Behind the Fence

Besides guarding India’s borders, the BSF is also involved in a variety of other operations

Dilip Kumar Mekala

Among all the Central Armed Police Forces (CAPF), the Border Security Force (BSF) comes across as the most diverse. Guarding more than 6,600 kilometres (this includes around 240 km on the Line of Control with Pakistan, along with the 6,380 km International Border with Pakistan and Bangladesh) is no easy task. The operations become more challenging as the BSF has to deal with the varied topography of the border which ranges from snow-filled mountains to desert to swamps to riverine areas. Apart from border guarding duties, the BSF has been involved in counter insurgency operations in the Northeast, anti-naxal operations and various other duties such as disaster management and election duties. However, border guarding remains its primary mandate.

Mahila battalion on Indo-Bangladesh border

The BSF has a total of 175 battalions and three more are being raised at present. Among those, 71 battalions are on the western border with Pakistan and 82 on the eastern front. For anti-naxal operations, the BSF had pressed into action around 15 battalions. In addition seven battalions are in the reserve with the force at the moment.

On the eastern front, 75 out of the 82 battalions are engaged in border guarding duties, and the remaining troops take care of counter insurgency operations in the Northeast and also carry out disaster management duties.

On the western front, 49 out of the 71 battalions are deployed on the International Border with Pakistan, while 14 are deployed on the Line of Control (LC). Six battalions are involved in counter insurgency operations in Jammu and Kashmir sector. One battalion is deployed at the Integrated Check Post, Attari. One battalion is posted at the Rann of Kutch region which has a riverine border.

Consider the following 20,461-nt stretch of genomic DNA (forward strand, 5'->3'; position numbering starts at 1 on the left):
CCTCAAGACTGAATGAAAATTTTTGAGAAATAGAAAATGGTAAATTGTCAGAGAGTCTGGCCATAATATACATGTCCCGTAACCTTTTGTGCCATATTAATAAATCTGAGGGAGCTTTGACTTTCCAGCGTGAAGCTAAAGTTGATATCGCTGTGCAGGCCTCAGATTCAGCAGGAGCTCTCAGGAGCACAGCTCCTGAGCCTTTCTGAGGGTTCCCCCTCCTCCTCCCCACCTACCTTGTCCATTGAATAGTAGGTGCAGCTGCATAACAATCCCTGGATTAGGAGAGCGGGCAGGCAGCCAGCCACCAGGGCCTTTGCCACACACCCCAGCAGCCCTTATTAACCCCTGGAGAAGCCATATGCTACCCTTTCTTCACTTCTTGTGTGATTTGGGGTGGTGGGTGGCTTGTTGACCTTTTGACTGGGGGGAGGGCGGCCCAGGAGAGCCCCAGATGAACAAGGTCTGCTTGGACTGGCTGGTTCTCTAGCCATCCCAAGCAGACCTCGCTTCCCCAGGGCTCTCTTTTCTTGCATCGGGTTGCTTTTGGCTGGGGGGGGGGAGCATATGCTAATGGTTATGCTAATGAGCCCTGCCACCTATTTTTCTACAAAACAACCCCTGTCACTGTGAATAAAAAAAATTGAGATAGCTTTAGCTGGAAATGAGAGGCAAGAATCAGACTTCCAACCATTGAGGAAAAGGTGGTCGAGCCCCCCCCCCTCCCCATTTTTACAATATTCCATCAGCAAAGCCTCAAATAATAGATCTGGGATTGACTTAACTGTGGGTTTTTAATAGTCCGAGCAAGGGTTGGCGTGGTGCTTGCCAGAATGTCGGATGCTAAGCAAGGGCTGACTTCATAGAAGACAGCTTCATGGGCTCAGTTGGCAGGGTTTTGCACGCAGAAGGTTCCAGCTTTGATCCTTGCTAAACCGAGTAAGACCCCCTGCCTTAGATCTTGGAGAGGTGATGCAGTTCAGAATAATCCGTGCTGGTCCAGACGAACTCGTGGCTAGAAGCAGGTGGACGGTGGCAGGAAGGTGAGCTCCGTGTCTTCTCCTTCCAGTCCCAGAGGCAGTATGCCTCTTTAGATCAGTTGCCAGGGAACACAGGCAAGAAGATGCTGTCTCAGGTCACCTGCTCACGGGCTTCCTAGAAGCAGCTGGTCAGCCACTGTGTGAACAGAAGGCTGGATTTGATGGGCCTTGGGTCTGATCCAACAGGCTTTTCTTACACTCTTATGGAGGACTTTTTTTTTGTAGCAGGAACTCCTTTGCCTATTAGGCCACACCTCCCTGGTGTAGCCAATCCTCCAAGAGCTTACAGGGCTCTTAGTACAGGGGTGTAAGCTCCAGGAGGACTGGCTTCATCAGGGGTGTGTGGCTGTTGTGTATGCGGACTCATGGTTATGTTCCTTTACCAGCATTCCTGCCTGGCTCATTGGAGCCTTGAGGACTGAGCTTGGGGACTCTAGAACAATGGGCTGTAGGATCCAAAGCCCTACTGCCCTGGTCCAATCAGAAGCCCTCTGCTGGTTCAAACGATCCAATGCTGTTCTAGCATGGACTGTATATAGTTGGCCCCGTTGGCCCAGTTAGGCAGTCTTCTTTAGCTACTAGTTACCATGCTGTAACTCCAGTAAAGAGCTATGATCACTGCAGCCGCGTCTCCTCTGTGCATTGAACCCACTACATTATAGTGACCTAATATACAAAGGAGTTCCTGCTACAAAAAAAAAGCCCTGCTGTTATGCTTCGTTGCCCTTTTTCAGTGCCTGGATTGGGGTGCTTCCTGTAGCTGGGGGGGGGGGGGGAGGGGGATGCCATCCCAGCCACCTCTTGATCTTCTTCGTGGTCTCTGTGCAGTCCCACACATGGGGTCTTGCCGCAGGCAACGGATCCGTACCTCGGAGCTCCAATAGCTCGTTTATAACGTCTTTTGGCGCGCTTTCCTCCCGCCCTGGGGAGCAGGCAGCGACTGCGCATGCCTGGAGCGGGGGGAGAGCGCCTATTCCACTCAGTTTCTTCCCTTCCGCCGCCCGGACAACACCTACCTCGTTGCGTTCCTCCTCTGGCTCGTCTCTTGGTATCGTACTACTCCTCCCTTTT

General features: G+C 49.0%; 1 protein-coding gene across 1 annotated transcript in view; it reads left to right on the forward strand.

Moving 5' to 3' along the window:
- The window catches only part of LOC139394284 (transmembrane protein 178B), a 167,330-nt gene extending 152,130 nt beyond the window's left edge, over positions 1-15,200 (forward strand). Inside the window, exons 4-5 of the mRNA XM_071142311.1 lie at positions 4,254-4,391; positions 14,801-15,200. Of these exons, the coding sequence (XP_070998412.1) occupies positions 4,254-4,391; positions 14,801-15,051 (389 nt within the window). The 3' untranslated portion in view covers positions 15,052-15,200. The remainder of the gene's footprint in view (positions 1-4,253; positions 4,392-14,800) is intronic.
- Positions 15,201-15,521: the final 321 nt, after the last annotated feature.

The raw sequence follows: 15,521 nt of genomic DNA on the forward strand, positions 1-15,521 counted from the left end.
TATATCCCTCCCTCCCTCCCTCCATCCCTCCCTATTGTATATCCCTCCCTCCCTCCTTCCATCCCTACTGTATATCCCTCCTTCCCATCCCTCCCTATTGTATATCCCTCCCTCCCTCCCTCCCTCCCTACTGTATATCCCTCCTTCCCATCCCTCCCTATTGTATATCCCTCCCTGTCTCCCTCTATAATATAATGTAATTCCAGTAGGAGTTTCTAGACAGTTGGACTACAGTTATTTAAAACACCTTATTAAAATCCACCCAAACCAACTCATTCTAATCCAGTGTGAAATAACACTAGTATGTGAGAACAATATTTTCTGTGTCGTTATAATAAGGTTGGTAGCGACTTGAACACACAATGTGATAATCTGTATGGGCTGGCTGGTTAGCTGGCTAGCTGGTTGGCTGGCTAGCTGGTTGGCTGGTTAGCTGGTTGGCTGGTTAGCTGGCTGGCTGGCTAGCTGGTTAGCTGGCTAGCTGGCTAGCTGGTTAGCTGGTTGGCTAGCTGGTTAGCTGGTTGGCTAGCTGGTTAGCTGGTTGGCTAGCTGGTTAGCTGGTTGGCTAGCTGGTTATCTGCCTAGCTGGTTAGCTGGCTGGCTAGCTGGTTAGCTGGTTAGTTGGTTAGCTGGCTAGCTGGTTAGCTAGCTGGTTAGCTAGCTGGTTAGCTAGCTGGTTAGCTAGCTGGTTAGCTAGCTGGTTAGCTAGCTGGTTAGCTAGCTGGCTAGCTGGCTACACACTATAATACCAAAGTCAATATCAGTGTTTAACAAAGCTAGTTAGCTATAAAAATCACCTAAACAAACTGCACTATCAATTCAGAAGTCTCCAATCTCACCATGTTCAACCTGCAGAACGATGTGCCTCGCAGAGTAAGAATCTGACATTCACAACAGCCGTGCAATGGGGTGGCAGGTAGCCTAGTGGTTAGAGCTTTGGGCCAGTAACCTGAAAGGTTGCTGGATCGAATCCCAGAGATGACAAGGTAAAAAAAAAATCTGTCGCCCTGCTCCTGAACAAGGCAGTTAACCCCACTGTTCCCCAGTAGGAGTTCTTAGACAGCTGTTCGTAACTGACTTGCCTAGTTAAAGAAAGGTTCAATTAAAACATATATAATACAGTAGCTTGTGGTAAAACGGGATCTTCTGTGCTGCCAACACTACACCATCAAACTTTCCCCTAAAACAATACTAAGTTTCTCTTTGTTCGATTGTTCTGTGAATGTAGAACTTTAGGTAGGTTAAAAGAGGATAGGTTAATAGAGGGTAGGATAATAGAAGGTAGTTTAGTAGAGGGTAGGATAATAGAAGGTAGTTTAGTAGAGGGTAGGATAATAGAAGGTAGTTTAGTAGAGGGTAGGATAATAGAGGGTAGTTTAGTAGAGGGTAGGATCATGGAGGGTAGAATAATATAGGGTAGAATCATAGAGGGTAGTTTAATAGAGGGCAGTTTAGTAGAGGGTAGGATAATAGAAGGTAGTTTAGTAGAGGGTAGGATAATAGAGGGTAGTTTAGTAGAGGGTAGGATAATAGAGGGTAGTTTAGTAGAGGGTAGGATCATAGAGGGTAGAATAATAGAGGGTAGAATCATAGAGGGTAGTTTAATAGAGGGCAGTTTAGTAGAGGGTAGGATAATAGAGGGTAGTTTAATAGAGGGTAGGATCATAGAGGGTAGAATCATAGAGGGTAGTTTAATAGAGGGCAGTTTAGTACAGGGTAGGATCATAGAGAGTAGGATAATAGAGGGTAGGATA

BSF is the first CAPF which has its own water and air wing. Into-Tibetan Border Police Force (ITBP) also recently came up with its water wing that operates in Pangong Lake and Indus River in Jammu and Kashmir, and Brahmaputra river in Arunachal Pradesh. The water wing of the BSF operates in riverine borders of North Bengal and South Bengal, all along the Sunderbans region, Andaman Nicobar frontier, Tripura, Mizoram & Cachhar frontier, also the Rann of Kutch area in Gujarat. There are also parts of Jammu and Punjab frontiers where BSF uses its water wing.

The eastern sector is partly riverine and partly swampy with thick jungles. This area gets very heavy rainfall which poses great challenges. Many areas are inaccessible by road. The BSF has more than 30 posts in the eastern theatre which are maintained entirely by the air wing. In the Sunderban forests, the BSF provides a security cover to forest officials who were under attack by pirates about seven-eight years ago. These duties are a change from the usual border guarding roles that the force has been entrusted with.

In order to engage with the population on the borders, the BSF started two programmes - one under Border Area Development Programme (BADP), and the other under Civic Action Programme (CAP).

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